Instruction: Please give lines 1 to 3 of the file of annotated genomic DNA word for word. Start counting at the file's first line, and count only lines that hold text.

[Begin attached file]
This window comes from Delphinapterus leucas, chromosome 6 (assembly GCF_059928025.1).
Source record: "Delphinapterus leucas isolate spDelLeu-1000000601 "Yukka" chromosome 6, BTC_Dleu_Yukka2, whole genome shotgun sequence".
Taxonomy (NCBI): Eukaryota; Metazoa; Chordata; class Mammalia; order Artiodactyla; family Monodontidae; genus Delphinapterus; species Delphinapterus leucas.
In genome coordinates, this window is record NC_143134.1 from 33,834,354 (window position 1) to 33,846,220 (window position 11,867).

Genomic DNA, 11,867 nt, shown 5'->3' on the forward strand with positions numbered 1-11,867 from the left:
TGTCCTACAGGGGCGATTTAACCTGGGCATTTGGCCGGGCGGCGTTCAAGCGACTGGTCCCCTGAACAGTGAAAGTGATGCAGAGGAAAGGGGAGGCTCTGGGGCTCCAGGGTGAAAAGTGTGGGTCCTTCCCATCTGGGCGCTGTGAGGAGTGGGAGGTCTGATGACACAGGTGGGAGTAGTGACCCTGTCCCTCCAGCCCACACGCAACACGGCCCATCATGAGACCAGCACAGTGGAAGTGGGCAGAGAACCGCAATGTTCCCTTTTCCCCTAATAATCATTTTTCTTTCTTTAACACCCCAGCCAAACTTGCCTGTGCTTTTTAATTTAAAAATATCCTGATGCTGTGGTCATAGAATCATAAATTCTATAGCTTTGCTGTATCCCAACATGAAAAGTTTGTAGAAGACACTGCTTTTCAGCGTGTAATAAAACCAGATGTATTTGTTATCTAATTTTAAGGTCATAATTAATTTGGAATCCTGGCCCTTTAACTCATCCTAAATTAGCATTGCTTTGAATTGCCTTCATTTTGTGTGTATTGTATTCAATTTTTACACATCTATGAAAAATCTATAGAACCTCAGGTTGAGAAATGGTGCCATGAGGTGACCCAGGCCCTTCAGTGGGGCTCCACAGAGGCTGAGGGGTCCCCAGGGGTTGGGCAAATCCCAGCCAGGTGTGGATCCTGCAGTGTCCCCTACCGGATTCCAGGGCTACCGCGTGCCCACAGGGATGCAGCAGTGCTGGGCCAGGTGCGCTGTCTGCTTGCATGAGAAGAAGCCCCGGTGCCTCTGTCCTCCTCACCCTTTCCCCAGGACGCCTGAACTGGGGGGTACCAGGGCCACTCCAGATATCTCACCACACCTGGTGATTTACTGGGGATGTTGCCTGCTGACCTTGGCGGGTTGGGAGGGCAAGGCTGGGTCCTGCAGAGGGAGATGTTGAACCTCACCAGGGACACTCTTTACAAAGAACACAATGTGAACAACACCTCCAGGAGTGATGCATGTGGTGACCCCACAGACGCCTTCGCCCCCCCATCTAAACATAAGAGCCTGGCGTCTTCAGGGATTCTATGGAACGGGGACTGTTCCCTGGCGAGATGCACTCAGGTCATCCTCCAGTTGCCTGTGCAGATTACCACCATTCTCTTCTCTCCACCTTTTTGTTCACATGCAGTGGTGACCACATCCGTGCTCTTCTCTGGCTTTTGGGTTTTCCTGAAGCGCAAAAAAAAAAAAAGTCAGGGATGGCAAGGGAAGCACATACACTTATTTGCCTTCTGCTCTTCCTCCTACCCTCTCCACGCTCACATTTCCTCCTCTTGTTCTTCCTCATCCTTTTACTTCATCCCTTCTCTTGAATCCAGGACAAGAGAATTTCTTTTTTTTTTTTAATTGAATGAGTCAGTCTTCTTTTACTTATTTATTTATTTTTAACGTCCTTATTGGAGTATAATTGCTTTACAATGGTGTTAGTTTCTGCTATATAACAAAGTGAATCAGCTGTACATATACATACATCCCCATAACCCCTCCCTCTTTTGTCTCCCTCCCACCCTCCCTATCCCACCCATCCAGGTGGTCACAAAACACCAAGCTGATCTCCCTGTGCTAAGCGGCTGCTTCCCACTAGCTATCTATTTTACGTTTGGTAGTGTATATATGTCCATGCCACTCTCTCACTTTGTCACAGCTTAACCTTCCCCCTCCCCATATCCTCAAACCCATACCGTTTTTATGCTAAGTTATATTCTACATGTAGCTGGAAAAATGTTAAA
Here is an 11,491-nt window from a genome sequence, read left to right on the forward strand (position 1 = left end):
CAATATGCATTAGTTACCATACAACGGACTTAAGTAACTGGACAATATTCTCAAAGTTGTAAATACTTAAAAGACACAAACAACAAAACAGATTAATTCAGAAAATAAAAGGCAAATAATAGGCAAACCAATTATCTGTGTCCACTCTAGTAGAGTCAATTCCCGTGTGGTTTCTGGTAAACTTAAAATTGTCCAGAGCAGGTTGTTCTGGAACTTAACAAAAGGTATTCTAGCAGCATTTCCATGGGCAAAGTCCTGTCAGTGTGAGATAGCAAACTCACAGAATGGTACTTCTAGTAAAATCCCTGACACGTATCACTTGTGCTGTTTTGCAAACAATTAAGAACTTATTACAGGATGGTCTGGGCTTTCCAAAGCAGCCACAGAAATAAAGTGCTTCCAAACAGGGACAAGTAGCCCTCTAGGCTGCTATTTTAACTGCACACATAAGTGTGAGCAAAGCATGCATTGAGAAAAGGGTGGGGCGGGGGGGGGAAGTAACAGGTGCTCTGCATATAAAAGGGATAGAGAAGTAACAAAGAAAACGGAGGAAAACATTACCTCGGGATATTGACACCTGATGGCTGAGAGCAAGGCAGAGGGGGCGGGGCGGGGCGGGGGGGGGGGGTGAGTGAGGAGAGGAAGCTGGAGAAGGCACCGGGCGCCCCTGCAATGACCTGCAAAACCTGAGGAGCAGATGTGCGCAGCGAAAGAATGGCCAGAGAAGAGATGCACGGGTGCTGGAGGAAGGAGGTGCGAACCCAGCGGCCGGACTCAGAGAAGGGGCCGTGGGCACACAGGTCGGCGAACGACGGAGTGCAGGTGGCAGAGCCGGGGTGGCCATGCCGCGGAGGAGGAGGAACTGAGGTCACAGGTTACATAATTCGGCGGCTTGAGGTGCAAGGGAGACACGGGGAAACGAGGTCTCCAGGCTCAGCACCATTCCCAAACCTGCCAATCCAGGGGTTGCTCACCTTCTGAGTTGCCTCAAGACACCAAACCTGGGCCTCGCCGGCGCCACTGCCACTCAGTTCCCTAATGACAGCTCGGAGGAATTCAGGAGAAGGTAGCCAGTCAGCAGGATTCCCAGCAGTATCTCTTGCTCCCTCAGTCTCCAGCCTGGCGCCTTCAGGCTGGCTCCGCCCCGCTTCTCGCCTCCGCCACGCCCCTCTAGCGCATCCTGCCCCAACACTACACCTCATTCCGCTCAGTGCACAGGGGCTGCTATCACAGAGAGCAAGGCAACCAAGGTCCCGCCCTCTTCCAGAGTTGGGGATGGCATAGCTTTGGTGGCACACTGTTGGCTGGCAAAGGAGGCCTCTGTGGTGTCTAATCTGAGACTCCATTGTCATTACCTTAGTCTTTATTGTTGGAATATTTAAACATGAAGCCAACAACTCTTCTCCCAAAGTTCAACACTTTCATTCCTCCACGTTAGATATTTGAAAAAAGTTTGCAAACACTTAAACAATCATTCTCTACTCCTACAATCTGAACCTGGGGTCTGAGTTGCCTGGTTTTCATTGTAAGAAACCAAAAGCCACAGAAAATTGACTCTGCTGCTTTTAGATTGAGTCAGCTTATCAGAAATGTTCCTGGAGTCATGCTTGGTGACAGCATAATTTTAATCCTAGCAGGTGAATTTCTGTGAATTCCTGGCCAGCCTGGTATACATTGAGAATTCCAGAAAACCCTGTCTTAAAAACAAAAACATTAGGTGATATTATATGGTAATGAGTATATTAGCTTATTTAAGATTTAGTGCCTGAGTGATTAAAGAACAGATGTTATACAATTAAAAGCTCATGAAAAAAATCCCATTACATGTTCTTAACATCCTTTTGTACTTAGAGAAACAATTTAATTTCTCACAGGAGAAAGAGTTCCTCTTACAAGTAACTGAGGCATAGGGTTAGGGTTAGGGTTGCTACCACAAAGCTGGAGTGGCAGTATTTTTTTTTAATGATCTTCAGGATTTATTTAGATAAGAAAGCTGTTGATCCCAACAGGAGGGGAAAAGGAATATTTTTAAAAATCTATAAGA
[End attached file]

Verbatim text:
This window comes from Delphinapterus leucas, chromosome 6 (assembly GCF_059928025.1).
Source record: "Delphinapterus leucas isolate spDelLeu-1000000601 "Yukka" chromosome 6, BTC_Dleu_Yukka2, whole genome shotgun sequence".
Taxonomy (NCBI): Eukaryota; Metazoa; Chordata; class Mammalia; order Artiodactyla; family Monodontidae; genus Delphinapterus; species Delphinapterus leucas.